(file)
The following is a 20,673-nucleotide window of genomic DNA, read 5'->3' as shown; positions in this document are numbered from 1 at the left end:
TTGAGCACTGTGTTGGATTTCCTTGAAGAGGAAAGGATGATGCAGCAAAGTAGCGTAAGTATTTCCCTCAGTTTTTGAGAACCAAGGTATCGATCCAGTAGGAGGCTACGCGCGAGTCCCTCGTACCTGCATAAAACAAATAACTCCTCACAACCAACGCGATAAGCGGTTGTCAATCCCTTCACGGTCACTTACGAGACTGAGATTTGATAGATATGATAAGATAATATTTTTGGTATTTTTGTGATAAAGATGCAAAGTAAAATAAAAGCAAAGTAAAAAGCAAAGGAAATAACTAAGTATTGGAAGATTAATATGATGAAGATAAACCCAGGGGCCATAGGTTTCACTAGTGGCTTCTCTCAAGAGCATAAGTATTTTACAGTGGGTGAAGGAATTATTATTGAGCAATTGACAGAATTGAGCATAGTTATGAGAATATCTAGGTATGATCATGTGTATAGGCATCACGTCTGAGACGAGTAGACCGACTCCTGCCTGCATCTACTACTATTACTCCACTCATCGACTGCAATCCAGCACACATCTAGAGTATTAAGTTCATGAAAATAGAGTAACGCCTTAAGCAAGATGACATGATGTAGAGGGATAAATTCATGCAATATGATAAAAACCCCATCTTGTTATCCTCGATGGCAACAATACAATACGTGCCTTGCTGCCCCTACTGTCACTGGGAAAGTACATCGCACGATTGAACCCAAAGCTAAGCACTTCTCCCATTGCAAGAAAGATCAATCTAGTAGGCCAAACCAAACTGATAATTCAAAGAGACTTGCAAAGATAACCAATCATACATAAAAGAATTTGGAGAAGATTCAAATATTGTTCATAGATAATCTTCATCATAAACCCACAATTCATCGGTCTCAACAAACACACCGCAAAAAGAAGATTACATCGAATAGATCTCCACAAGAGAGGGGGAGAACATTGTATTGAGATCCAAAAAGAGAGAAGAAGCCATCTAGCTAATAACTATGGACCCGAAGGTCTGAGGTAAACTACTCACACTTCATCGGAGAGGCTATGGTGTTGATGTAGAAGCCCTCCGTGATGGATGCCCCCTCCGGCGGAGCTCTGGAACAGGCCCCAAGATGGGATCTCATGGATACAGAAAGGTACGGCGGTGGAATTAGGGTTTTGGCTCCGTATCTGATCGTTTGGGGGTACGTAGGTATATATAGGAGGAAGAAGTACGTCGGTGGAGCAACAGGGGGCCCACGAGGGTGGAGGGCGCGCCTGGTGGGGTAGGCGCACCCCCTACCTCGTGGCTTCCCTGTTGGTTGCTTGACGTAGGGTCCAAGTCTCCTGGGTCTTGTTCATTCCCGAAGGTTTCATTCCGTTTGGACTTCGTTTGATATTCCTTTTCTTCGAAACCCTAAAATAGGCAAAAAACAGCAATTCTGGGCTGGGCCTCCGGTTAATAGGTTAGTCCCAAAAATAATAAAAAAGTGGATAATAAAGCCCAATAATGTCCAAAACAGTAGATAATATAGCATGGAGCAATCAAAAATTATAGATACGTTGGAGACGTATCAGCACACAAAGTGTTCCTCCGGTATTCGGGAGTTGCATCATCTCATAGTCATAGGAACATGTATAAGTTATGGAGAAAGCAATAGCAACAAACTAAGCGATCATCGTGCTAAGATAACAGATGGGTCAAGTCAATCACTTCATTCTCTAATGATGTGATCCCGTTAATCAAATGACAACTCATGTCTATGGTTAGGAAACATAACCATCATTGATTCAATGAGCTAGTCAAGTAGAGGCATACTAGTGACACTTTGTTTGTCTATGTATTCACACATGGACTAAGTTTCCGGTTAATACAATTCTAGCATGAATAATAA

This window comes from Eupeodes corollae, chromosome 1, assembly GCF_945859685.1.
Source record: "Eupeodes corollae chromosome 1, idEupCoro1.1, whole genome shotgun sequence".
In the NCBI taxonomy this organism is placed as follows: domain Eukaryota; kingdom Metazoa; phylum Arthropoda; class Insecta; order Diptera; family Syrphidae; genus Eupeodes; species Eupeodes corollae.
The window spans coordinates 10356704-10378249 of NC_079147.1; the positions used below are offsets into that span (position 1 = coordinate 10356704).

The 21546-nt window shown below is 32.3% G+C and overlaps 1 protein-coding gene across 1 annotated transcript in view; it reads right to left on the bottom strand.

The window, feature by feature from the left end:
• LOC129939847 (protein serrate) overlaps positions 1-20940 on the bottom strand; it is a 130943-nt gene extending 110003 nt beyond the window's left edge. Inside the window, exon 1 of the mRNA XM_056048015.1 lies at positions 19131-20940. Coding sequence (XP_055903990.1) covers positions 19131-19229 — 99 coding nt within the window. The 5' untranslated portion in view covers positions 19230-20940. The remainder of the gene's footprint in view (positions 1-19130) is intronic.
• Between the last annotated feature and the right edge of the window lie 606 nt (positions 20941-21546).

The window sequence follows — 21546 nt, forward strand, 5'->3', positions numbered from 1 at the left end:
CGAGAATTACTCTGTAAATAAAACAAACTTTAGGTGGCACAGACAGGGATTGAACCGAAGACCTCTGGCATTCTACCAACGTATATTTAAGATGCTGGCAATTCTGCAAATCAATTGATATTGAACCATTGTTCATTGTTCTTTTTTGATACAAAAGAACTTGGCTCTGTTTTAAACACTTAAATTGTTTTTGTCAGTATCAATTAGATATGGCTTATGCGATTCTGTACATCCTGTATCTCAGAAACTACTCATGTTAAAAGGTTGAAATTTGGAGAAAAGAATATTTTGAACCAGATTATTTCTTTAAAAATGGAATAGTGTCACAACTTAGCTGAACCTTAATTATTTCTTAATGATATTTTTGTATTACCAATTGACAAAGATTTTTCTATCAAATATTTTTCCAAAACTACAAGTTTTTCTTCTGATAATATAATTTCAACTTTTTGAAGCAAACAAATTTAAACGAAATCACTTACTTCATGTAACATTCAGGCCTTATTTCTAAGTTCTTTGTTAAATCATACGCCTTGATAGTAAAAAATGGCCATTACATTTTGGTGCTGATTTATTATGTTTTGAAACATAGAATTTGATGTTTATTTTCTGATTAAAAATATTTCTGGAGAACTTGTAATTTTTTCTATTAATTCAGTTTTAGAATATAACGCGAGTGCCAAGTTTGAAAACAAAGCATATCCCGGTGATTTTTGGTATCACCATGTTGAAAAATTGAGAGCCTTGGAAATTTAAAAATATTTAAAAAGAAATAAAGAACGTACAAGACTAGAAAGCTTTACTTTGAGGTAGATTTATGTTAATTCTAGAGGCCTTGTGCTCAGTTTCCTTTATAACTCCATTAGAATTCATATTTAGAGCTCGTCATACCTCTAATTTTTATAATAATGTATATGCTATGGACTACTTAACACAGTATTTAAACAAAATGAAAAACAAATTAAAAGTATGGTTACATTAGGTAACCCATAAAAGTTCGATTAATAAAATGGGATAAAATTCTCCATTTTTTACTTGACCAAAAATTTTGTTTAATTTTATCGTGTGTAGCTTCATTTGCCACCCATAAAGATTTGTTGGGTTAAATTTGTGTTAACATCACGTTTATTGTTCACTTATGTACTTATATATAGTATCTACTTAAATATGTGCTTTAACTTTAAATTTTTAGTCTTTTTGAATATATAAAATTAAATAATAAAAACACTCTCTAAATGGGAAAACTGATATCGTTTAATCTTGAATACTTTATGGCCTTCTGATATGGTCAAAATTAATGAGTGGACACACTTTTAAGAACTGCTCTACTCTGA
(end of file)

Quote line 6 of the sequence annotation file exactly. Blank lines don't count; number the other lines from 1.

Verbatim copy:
The window spans coordinates 10356704-10378249 of NC_079147.1; the positions used below are offsets into that span (position 1 = coordinate 10356704).